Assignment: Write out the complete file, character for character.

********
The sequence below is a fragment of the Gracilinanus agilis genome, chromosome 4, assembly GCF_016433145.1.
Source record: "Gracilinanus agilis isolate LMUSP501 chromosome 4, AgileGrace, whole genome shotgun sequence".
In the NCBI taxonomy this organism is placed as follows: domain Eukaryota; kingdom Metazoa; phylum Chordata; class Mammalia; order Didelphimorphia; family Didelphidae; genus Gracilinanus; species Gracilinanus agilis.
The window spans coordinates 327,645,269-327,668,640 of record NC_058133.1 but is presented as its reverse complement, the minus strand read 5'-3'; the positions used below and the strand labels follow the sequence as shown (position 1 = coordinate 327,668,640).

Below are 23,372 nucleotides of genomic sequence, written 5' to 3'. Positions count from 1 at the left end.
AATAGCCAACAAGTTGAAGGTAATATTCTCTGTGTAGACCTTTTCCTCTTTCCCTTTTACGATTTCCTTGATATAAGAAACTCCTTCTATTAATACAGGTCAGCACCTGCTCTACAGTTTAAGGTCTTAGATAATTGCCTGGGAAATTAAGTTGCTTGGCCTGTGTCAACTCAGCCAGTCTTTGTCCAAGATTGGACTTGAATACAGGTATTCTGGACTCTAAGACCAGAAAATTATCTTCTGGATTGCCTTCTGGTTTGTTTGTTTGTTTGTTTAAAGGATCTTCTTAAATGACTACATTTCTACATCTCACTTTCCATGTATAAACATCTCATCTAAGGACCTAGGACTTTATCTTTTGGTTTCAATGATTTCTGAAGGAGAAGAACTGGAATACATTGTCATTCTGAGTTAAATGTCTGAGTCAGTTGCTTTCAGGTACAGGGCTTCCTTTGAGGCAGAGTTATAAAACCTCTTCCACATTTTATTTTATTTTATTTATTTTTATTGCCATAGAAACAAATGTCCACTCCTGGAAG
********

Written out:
The sequence below is a fragment of the Gracilinanus agilis genome, chromosome 4, assembly GCF_016433145.1.
Source record: "Gracilinanus agilis isolate LMUSP501 chromosome 4, AgileGrace, whole genome shotgun sequence".
In the NCBI taxonomy this organism is placed as follows: domain Eukaryota; kingdom Metazoa; phylum Chordata; class Mammalia; order Didelphimorphia; family Didelphidae; genus Gracilinanus; species Gracilinanus agilis.
The window spans coordinates 327,645,269-327,668,640 of record NC_058133.1 but is presented as its reverse complement, the minus strand read 5'-3'; the positions used below and the strand labels follow the sequence as shown (position 1 = coordinate 327,668,640).

Below are 23,372 nucleotides of genomic sequence, written 5' to 3'. Positions count from 1 at the left end.
AATAGCCAACAAGTTGAAGGTAATATTCTCTGTGTAGACCTTTTCCTCTTTCCCTTTTACGATTTCCTTGATATAAGAAACTCCTTCTATTAATACAGGTCAGCACCTGCTCTACAGTTTAAGGTCTTAGATAATTGCCTGGGAAATTAAGTTGCTTGGCCTGTGTCAACTCAGCCAGTCTTTGTCCAAGATTGGACTTGAATACAGGTATTCTGGACTCTAAGACCAGAAAATTATCTTCTGGATTGCCTTCTGGTTTGTTTGTTTGTTTGTTTAAAGGATCTTCTTAAATGACTACATTTCTACATCTCACTTTCCATGTATAAACATCTCATCTAAGGACCTAGGACTTTATCTTTTGGTTTCAATGATTTCTGAAGGAGAAGAACTGGAATACATTGTCATTCTGAGTTAAATGTCTGAGTCAGTTGCTTTCAGGTACAGGGCTTCCTTTGAGGCAGAGTTATAAAACCTCTTCCACATTTTATTTTATTTTATTTATTTTTATTGCCATAGAAACAAATGTCCACTCCTGGAAG